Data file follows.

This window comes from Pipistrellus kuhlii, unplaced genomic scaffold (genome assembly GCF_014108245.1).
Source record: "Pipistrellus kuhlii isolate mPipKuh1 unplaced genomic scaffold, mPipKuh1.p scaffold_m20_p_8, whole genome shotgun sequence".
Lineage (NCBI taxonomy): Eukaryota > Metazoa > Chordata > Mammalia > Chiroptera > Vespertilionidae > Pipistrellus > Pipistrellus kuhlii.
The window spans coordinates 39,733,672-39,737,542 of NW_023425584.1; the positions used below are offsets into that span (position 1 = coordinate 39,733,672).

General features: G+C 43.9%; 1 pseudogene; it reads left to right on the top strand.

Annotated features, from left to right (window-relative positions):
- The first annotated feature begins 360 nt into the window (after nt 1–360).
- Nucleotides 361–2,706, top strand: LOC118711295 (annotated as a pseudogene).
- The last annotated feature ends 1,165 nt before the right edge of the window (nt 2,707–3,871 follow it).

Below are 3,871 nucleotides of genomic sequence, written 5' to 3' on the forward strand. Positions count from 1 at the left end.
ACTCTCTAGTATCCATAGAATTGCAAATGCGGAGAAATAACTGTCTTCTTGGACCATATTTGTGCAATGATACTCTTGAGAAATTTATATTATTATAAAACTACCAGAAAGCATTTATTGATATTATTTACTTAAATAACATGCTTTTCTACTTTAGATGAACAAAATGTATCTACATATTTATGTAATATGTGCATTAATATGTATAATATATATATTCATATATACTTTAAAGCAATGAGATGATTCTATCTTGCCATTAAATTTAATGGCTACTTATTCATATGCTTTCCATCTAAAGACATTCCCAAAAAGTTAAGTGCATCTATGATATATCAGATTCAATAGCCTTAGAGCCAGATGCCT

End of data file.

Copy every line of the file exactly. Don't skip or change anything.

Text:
This window comes from Pipistrellus kuhlii, unplaced genomic scaffold (genome assembly GCF_014108245.1).
Source record: "Pipistrellus kuhlii isolate mPipKuh1 unplaced genomic scaffold, mPipKuh1.p scaffold_m20_p_8, whole genome shotgun sequence".
Lineage (NCBI taxonomy): Eukaryota > Metazoa > Chordata > Mammalia > Chiroptera > Vespertilionidae > Pipistrellus > Pipistrellus kuhlii.
The window spans coordinates 39,733,672-39,737,542 of NW_023425584.1; the positions used below are offsets into that span (position 1 = coordinate 39,733,672).

General features: G+C 43.9%; 1 pseudogene; it reads left to right on the top strand.

Annotated features, from left to right (window-relative positions):
- The first annotated feature begins 360 nt into the window (after nt 1–360).
- Nucleotides 361–2,706, top strand: LOC118711295 (annotated as a pseudogene).
- The last annotated feature ends 1,165 nt before the right edge of the window (nt 2,707–3,871 follow it).

Below are 3,871 nucleotides of genomic sequence, written 5' to 3' on the forward strand. Positions count from 1 at the left end.
ACTCTCTAGTATCCATAGAATTGCAAATGCGGAGAAATAACTGTCTTCTTGGACCATATTTGTGCAATGATACTCTTGAGAAATTTATATTATTATAAAACTACCAGAAAGCATTTATTGATATTATTTACTTAAATAACATGCTTTTCTACTTTAGATGAACAAAATGTATCTACATATTTATGTAATATGTGCATTAATATGTATAATATATATATTCATATATACTTTAAAGCAATGAGATGATTCTATCTTGCCATTAAATTTAATGGCTACTTATTCATATGCTTTCCATCTAAAGACATTCCCAAAAAGTTAAGTGCATCTATGATATATCAGATTCAATAGCCTTAGAGCCAGATGCCT